Sunday, October 01, 2006

The next generation of public intellectuals

With fitting irony, this year’s most important Australian essay/blog-post/whatever – “Our future thinkers” Drusilla Modjeska The Monthly July 2006 – has seemingly sunk without trace. The article’s not being available online* obviously hasn’t helped, but the young(er) Oz’s commentariat’s (which largely means the blogosphere’s) usual alacrity in responding to attacks on their own importance has been noticeably absent on this occasion.

Not that Modjeska is having a concerted go at the online commentariat – she has better primary targets in her sights; media/industries that actually involve money and earning a living, viz, academia and book publishing.

Here, she launches forthright into the generational lines that currently define these two key cultural industries. Along the way, she happily dismisses GenY (= twenty-somethings) and the blogosphere together in one short side-swipe:

Those who embrace the new world of the blogosphere say there’s plenty of reading and writing going on – it’s just not in books. The twenty-somethings, they argue, are making their own interventions into public culture in ways that go against the grain.

She’s presumably referencing Mark Davis’ Gangland (1997) here – the Xers’-DIY-spirit-will-eventually-triumph-over-conservative-boomers (deluded) argument, that is, not the (rather contradictory) Boomers Have it Locked Up Tighter Than Fort Knox argument. Which is appropriate enough because almost ten years on, it is now time for a revisiting, cum reality check, of the youthful promise of 90s’ twenty-somethings, and what happens when Davis’ “new” generationalism becomes threadbare and entrenched.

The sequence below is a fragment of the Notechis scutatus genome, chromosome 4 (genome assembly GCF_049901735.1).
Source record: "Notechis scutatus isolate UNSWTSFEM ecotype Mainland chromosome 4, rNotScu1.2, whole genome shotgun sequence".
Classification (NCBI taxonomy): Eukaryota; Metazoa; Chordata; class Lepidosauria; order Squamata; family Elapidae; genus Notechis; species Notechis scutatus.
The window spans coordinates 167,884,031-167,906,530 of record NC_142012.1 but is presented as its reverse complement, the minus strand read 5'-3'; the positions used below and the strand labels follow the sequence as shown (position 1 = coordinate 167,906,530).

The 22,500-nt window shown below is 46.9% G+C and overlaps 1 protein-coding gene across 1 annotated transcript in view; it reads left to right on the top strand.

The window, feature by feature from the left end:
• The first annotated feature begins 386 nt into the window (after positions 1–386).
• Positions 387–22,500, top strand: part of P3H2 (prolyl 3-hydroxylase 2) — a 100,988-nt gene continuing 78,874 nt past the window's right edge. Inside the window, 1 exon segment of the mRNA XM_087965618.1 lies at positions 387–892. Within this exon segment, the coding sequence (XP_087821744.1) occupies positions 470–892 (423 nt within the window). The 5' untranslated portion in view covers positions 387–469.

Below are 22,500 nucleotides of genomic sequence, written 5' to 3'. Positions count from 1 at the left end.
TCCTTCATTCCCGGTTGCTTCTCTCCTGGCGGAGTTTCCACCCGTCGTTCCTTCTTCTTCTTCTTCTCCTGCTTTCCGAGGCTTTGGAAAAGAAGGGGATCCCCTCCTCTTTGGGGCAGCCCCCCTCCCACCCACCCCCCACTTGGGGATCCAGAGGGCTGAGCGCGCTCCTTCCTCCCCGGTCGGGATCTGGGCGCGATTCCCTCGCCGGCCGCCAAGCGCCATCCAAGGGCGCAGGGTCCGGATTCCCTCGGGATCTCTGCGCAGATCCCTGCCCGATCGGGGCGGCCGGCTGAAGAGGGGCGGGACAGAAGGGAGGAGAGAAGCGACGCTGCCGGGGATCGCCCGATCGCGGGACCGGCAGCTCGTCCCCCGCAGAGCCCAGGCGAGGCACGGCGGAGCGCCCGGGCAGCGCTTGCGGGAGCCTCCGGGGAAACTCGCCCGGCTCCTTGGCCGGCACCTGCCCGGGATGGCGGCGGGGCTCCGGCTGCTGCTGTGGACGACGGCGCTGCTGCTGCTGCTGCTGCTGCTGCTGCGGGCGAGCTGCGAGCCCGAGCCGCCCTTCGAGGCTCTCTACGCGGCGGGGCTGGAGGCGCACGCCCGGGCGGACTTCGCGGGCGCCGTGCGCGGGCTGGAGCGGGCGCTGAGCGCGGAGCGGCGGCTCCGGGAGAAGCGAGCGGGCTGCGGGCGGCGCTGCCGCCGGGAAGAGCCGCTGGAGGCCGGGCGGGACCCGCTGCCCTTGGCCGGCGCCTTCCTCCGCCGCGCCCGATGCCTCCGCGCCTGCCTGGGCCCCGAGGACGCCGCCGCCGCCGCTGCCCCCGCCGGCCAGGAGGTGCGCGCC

Modjeska, a baby boomer**, nowhere uses “Xer” (and "boomer" only sparingly) in her article – “thirty-something” is used in lieu, if necessarily somewhat loosely (Gideon Haigh, at 40, is emblematic of the generation, which is also alluded to as the "under fift[ies]" - although under-45s would be an empirically sounder age-borderline, IMO).

Thirty-somethings are an age group that can still be called “young”, but in 2006 carry with them some very particular historical baggage from the last decade and a half:

Who takes responsibility for publishing new writers, for nurturing them, investing in them? . . . These were the thorny questions I met again [after experiencing them in 1991] in the mid-90s when a member of the Literature Board.

And now a decade later, I am meeting them in the universities. Where does the responsibility fall for the nurturing and training of the next generation of public intellectuals?

Modjeska’s implied answer to the latter, titular question is pessimistic. But tellingly, she recognises a deeper, and in-real-time pessimism among the currently wing-waiting “next generation” – aka thirty-somethings – themselves:

With radical changes in the culture of both the universities and the publishing industry . . . the question that concerns me here is how the next generation of young thinkers and writers is going to become part of public culture. A gloomier question is whether there will be a thinking culture for them to join . . .

The thirty-somethings who teach in undergraduate courses see a radical shift since their day, when books were still central . . . They ask if we are reaping the fruits of postmodernism . . .

Although I share the sense of a tide running out, taking with it ground that once seemed solid, I am not as gloomy as the gloomier of my young interlocutors.

That these thirty-somethings, old enough to reflect "In my day . . .", are not even named by Modjeska also reflects a new reality, of fear of career damage and retribution within academia. Again the seed of this change can be quite precisely dated, to the Dawkins de-forms*** to higher education in the late 80s:

Dorothy Green . . . saw [the bureaucratised university] coming with the first of the Dawkins cuts that ushered in what Inga Clendinnen calls the Age of Iron. “Cuts to education budgets, Green wrote back in the 80s, “can be as effective as nocturnal visits from the secret police”.

* A (much) shorter, and rather different (removed of almost all generational references) version of the July Monthly article was run in the Oz recently: Drusilla Modjeska “Reach out and touch somebodyThe Australian Higher Ed, 13 September 2006

** Number of honourable mentions of Drusilla Modjeska in Gangland: one (p 58, where she admits boomers' tendency to myopic, 70s pseudo-anarchism). Number of dishonourable mentions: four (see Index)

*** Number of dishonorable mentions of John Dawkins (or HECS) in Gangland: none. Q.v. pp 13 and 243, where Labor's higher education de-forms in the decade to 1996 are obliquely noted.

Comments: Post a Comment

<< Home

This page is powered by Blogger. Isn't yours?